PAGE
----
Studies were excluded if they were not specifically in patients with NASH; if they reported an outcome such as disability, depression, or physical functioning as opposed to the multi-dimensional construct of HRQoL; or if they were clinical trials on nondrug treatment (e.g. diet, exercise, or bariatric surgery). Reviews, discussion papers, letters, and editorials were also excluded.

Information sources

Searches were conducted in in the following bibliographic databases for this review: MEDLINE, EMBASE, Cochrane Database of Systematic Reviews (CDSR), Cochrane Central Register of Controlled Trials (CENTRAL), Database of Abstracts of Reviews of Effects (DARE), and Health Technology Assessment Database (HTA). In addition, the reference lists of identified studies were checked.

The abstracts presented at the most recent meetings of various congresses were searched for relevant studies: International Society for Pharmacoeconomics and Outcomes Research (ISPOR) – both European and international meetings (International 2016; Asia 2016; Europe 2015; Latin America 2015); International Society for Quality of Life Research (ISOQOL) (2015); International Liver Congress, organized by the European Association for the Study of the Liver (EASL) (2016); The Liver Meeting, organized by the American Association for the Study of Liver Diseases (AASLD) (2015); and the Asian Pacific Association for the Study of the Liver (APASL) (2016).

Search strategy

The literature review is considered to be a robust pragmatic review rather than a systematic review. The approach is robust in that a research plan was developed, a range of bibliographic sources were interrogated, and there was a double abstract review and quality control. However, not all elements were defined a priori, and the review allowed the scope to evolve in terms of focus.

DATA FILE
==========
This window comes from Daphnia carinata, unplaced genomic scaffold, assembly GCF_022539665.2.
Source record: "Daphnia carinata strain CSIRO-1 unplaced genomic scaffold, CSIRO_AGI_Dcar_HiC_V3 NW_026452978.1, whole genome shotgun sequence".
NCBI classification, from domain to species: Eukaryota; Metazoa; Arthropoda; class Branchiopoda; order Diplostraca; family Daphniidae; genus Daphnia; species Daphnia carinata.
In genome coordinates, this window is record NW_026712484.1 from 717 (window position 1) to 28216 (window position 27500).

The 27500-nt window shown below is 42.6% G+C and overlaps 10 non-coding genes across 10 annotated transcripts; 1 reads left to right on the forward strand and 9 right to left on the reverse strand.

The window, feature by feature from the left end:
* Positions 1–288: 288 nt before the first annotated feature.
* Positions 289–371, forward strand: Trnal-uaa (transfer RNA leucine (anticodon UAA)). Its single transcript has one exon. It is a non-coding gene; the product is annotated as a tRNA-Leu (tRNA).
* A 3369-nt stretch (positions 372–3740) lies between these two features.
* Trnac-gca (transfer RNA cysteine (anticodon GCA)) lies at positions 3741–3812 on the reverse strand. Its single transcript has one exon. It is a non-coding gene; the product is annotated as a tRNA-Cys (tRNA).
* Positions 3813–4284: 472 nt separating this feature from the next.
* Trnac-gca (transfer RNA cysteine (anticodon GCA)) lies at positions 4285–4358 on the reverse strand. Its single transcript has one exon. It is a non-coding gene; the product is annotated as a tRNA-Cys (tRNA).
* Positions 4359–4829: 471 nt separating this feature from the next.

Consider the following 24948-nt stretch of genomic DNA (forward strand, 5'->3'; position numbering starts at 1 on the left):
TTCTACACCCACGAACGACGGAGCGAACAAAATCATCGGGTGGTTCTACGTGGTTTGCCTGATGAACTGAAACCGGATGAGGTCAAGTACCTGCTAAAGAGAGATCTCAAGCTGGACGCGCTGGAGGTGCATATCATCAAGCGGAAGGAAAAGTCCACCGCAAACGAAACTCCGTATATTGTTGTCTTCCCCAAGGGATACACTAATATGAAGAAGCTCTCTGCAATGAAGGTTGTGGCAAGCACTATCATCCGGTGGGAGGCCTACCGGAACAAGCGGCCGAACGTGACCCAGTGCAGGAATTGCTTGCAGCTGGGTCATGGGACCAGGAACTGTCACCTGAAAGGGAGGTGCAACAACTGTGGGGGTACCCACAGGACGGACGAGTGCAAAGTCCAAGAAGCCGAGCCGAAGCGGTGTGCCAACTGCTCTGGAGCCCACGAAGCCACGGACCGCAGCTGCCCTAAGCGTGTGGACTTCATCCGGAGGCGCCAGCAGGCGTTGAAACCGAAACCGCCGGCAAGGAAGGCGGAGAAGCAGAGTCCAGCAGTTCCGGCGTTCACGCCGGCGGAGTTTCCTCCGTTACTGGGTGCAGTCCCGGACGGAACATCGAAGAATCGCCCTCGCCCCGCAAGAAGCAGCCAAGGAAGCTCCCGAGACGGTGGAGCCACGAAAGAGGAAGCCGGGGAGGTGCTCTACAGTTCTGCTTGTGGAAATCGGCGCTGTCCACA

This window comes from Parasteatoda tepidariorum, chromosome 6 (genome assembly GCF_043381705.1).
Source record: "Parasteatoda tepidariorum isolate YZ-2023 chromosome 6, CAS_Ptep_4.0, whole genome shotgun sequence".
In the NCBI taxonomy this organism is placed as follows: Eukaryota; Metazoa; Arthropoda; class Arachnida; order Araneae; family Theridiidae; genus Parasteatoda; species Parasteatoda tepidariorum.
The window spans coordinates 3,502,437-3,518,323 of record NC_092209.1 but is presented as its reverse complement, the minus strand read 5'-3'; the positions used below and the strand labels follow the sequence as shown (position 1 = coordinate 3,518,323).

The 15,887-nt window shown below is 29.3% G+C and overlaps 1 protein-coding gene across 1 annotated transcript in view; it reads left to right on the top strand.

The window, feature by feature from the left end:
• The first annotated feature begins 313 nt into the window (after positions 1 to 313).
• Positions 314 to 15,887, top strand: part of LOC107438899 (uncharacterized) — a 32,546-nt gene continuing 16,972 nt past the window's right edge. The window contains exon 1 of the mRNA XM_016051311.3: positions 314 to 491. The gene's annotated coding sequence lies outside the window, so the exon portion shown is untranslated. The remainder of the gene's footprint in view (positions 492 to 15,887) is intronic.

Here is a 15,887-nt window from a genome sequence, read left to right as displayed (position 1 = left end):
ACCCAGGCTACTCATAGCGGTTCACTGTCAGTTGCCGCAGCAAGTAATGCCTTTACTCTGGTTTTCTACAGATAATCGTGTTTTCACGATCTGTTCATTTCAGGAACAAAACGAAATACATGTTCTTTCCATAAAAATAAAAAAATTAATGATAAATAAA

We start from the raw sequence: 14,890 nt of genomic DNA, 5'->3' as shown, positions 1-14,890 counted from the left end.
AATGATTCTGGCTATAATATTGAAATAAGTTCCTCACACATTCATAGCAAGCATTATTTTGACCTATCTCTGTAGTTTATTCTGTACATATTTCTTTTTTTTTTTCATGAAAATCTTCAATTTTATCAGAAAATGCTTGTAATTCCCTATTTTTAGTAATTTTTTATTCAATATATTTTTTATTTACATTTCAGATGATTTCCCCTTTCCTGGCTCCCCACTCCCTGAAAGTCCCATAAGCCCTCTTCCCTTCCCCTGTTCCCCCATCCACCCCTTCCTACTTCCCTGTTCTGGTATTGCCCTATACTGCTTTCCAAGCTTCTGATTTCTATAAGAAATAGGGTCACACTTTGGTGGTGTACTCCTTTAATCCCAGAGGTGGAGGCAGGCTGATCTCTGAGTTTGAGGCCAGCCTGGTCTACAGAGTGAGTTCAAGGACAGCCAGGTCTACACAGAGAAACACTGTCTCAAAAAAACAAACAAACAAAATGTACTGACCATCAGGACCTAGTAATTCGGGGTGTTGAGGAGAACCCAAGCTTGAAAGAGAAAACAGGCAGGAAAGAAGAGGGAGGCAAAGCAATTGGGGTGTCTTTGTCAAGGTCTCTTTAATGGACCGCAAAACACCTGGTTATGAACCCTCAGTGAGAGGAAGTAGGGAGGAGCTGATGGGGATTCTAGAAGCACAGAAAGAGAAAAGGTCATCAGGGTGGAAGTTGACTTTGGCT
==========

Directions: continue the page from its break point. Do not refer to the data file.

The base search strategy was developed for PubMed, and this syntax was then adapted for the other databases. The search strategies are provided in the Supplement. To remove duplicates, the titles and abstracts of bibliographic records were downloaded and imported into EndNote bibliographic software. The titles and abstracts of the search results were assessed for relevance by two independent reviewers. Studies that met (or could meet) the eligibility criteria were selected for more detailed assessment using the full text. Exclusion codes were assigned at the full text review stage only. In cases of disagreement, both reviewers discussed the record to reach consensus.

Data extraction tables were designed and then populated for all included studies by one reviewer with quality checking undertaken for 10% of records. Information (e.g. study objectives, country, study design, treatments [if relevant], patient population and numbers, HRQoL instruments, and study findings) were included in the data extraction tables.


The literature search yielded a total of 567 de-duplicated abstracts, and 20 full-text articles were reviewed for relevance. Three additional records were identified: two from manual checking of reference lists, and one relevant conference abstract. A total of eight studies were suitable for inclusion in the final literature review (Fig. 1). There were five quantitative studies [8, 11,12,13,14], two interventional trials [15, 16], and one qualitative study [17]. A summary of the HRQoL -related study objectives and methods is provided below. The HRQoL findings are then described, divided by study type (quantitative, interventional, and qualitative).

Fig. 1
figure 1

PRISMA flow diagram of search results. aSanyal et al., 2010 [16] (from an excluded paper). bSayiner et al. 2016 [13] (from gray searches). cPalsgrove et al. 2016 [17] (conference abstract from ISPOR 2016). HRQoL, health-related quality of life; PRISMA, Preferred Reporting Items for Systematic Reviews and Meta-Analyses

Objectives and methods of the included studies

Table 1 summarizes the study objectives, methods, setting, and HRQoL tools in the eight included studies. All of them were primary research studies that included measurement of HRQoL burden, from the patient perspective, in adults with NASH. The focus of the studies varied: the majority (four of five) of the quantitative studies compared patients with NASH versus other populations (normative, other CLD, nonalcoholic fatty liver disease [NAFLD]), with one study looking at the impact of weight loss on HRQoL. The two interventional studies assessed the impact of treatment on HRQoL and the qualitative study sought to understand NASH-related symptoms and impacts on daily life.